September 2011 – I take the reasons he dumped me to heart and start to get better. I take medicine. I find a little work. I think I can win him back.
Also September 2011 – I find out he is already dating someone else that he met on Match.com three fucking weeks after he dumped me. [Remainder of rage paragraph redacted.]
Also September 2011 – My life goes black.
After That – I freefall. I have no ID. I have no health insurance. I cannot afford medicine and will not take it when someone buys it for me. My brother and his fiancée keep me fed. My body gets worse and worse. My disease multiplies into diseases. I weigh 150 lbs. Then 140 lbs. Then 130 lbs. I think about killing myself constantly. Constantly. CONSTANTLY. Every seventh minute of every waking hour. Every time I pass a mirror. Every time I think about him. Every time see a squirrel. I write long lists of how I would do it in Word documents on my computer. I send him too many emails about my feelings, but leave out the part about killing myself. Just in case he wants me back. I keep, in whatever way I can, pretending that I am OK and lying to others. I am not OK. I am not OK. I am not OK.
It turns out I was too sick and tired to even kill myself. To even try. How sad is that?
Instead, I had a seizure. It should have kinda maybe probably killed me. It didn’t.
I went to the hospital. They sent me to another hospital. I stayed for as long as they could keep me before I would have qualified for a program wherein people without insurance can receive the bulk of their care for free. They discharged me an hour before I hit the threshold. And then charged me more money than God (AMERICA!!!).
To the doctors’ credit, they did their jobs. Fed me pills. Looked at my blood. Specific markers. And it turns out, in my negligence, I had managed to become [dramatic music] exceptional.
I was a fucking disease anomaly. A glorious set of numbers. A mystery to behold. I was sick in ways they rarely saw, a shining example of what not to do, of the how far a person can let him or herself go, and still provide living tissue samples for studies. I was a star. They sent me to the National Institute of Health.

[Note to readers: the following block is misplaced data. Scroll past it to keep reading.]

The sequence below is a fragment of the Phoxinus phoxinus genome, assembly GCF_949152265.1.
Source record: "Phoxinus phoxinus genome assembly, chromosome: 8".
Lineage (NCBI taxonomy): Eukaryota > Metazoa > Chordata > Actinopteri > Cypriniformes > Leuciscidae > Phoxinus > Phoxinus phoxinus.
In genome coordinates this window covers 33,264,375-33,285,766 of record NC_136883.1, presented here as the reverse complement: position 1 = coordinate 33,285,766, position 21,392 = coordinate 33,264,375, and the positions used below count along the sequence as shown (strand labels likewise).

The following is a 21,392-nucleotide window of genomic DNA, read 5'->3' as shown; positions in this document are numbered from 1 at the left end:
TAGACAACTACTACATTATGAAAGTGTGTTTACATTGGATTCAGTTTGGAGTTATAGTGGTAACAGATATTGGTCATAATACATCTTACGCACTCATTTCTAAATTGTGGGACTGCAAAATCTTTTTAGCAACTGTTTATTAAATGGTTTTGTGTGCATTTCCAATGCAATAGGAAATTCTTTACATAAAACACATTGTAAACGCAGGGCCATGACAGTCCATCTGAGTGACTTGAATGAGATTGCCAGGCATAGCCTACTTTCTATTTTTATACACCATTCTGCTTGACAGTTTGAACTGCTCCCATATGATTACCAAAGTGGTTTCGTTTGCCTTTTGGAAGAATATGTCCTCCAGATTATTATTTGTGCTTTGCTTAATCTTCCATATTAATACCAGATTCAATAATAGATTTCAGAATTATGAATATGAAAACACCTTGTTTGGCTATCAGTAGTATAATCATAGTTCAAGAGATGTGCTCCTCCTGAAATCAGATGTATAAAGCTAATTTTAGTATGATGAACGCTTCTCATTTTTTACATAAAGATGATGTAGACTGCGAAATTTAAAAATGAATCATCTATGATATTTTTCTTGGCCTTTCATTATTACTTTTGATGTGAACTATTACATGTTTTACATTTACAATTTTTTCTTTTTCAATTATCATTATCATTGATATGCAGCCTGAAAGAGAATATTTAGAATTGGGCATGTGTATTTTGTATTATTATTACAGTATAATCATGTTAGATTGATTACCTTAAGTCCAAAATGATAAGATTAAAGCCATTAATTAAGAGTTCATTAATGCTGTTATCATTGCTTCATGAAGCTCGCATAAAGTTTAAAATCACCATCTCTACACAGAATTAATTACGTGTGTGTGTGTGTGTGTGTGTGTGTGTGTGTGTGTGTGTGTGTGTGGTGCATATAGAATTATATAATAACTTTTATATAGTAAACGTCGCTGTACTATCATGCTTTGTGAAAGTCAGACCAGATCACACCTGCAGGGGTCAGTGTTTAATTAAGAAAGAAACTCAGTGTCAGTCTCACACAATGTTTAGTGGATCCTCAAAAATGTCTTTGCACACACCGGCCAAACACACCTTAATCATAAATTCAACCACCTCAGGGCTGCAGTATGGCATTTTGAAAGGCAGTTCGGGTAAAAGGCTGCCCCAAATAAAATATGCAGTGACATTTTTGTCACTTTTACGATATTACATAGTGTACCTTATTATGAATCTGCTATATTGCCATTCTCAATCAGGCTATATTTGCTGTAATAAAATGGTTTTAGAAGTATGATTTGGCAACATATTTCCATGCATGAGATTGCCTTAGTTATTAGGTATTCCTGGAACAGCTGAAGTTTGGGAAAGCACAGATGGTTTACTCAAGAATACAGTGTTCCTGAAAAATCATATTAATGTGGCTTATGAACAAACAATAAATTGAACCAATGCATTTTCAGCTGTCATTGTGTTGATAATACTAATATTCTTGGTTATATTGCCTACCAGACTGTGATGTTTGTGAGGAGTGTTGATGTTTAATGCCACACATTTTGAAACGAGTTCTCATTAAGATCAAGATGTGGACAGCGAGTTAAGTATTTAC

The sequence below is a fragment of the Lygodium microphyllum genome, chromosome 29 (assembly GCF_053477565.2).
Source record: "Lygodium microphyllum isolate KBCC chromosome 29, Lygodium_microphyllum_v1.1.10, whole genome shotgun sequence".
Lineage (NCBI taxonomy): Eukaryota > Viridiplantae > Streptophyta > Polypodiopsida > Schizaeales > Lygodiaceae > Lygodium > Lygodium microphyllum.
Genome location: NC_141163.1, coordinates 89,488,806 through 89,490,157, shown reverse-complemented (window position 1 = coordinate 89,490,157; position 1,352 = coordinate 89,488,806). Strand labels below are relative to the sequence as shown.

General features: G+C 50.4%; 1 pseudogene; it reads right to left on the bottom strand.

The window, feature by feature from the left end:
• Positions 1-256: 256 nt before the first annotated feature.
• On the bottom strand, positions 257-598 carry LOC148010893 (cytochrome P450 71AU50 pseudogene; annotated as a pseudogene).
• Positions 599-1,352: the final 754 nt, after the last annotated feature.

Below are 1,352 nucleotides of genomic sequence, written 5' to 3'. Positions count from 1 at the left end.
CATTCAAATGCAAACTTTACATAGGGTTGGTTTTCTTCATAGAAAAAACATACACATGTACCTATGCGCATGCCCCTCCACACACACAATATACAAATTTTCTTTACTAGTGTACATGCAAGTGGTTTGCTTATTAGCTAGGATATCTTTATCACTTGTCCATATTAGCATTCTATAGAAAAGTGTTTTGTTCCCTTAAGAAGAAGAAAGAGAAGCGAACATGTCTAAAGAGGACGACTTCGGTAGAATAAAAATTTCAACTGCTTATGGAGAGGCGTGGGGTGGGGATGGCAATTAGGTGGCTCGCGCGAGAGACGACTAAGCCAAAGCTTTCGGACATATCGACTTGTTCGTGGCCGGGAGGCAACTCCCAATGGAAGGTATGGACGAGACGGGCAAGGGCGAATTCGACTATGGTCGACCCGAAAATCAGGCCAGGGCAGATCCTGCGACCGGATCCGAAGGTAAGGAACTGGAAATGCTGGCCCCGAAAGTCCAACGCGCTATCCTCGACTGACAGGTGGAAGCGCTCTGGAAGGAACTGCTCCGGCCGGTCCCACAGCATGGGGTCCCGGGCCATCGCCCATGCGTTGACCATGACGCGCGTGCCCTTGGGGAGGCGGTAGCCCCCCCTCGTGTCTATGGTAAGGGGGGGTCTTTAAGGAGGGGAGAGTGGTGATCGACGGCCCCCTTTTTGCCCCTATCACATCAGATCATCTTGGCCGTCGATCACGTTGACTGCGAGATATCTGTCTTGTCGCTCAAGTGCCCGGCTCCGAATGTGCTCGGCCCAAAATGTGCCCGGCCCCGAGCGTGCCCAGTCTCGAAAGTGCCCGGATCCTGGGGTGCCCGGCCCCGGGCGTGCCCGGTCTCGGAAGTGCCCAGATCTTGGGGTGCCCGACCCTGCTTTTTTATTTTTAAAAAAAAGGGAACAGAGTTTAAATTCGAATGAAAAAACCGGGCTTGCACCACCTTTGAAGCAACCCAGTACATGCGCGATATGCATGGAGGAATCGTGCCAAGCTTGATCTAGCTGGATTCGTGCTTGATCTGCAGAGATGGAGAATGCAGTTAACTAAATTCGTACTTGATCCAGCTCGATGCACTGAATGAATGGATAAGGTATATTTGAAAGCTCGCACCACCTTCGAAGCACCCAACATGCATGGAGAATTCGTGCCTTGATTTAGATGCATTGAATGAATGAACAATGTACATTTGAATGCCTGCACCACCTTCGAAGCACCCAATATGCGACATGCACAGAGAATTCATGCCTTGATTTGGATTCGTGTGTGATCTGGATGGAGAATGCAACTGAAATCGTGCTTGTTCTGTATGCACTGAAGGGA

Which I did not want.
But guess who did, you b-holes?
I will always owe my brother and his fiancée (who is now my sister). In ways I will never, ever, ever be able to repay. A sick skeletonman suddenly camping on their futon WAS NOT what a young couple needed, on the cusp of their transition to D.C. and adulthood. But they made it through my nonsense, the incredible strain of my personality and presence, and I hope, came out stronger and more together for the experience. I love them in ways this inadequate paragraph will never describe.
That said, despite all the things they did to help me, they were ultimately only able to be caretakers. They could not fix me or force me to fix myself. Only one person could do that. Enter my mother.
There is no shame like a mother’s shame.
She flew out. She told me to get up. She set an itinerary. Forced me to go get medicine. To take my medicine. To go see the doctor. To follow up. To talk to the NIH. To schedule my surgery. To start the process of healing.
In March of 2012, I had my surgery. No more thyroid. Thanks, Dr. Electron Kebewbew.
Things somewhat improved. I started to gain weight. I physically got better. I was still an emotional wreck.
I took my old apathy and replaced it with mania.
I spent hours on the elliptical at the apartment complex gym, watching Fox News and sweating into my open windsock of a mouth. I did push-ups and sit-ups and push-ups and sit-ups and the muscle came back in tidal waves. I started to look for new ways to be unhealthy. I started drinking a lot during the day. I fought the impulse to steal from the grocery store for the rush. I had revenge sex with pseudo-strangers, a month-long, late-night fuck rampage all over the aptly named Ballston.